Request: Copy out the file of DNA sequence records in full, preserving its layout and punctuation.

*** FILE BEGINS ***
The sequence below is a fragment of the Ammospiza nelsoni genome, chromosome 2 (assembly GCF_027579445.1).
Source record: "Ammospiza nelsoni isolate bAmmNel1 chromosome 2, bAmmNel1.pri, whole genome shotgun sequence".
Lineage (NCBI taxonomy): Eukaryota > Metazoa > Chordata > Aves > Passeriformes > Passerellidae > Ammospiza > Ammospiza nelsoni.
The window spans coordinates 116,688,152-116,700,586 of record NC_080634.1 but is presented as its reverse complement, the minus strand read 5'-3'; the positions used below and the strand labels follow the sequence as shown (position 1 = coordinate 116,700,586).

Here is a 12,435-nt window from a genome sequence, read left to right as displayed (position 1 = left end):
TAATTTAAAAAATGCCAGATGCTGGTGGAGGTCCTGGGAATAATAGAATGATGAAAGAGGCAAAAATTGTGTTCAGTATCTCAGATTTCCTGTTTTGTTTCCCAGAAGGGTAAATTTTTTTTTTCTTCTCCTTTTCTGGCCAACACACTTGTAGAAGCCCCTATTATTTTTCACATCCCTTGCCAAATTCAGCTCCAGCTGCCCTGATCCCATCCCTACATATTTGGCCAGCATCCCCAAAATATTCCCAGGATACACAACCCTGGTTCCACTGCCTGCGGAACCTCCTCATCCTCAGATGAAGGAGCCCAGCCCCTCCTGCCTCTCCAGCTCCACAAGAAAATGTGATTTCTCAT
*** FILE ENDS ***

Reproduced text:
The sequence below is a fragment of the Ammospiza nelsoni genome, chromosome 2 (assembly GCF_027579445.1).
Source record: "Ammospiza nelsoni isolate bAmmNel1 chromosome 2, bAmmNel1.pri, whole genome shotgun sequence".
Lineage (NCBI taxonomy): Eukaryota > Metazoa > Chordata > Aves > Passeriformes > Passerellidae > Ammospiza > Ammospiza nelsoni.
The window spans coordinates 116,688,152-116,700,586 of record NC_080634.1 but is presented as its reverse complement, the minus strand read 5'-3'; the positions used below and the strand labels follow the sequence as shown (position 1 = coordinate 116,700,586).

Here is a 12,435-nt window from a genome sequence, read left to right as displayed (position 1 = left end):
TAATTTAAAAAATGCCAGATGCTGGTGGAGGTCCTGGGAATAATAGAATGATGAAAGAGGCAAAAATTGTGTTCAGTATCTCAGATTTCCTGTTTTGTTTCCCAGAAGGGTAAATTTTTTTTTTCTTCTCCTTTTCTGGCCAACACACTTGTAGAAGCCCCTATTATTTTTCACATCCCTTGCCAAATTCAGCTCCAGCTGCCCTGATCCCATCCCTACATATTTGGCCAGCATCCCCAAAATATTCCCAGGATACACAACCCTGGTTCCACTGCCTGCGGAACCTCCTCATCCTCAGATGAAGGAGCCCAGCCCCTCCTGCCTCTCCAGCTCCACAAGAAAATGTGATTTCTCAT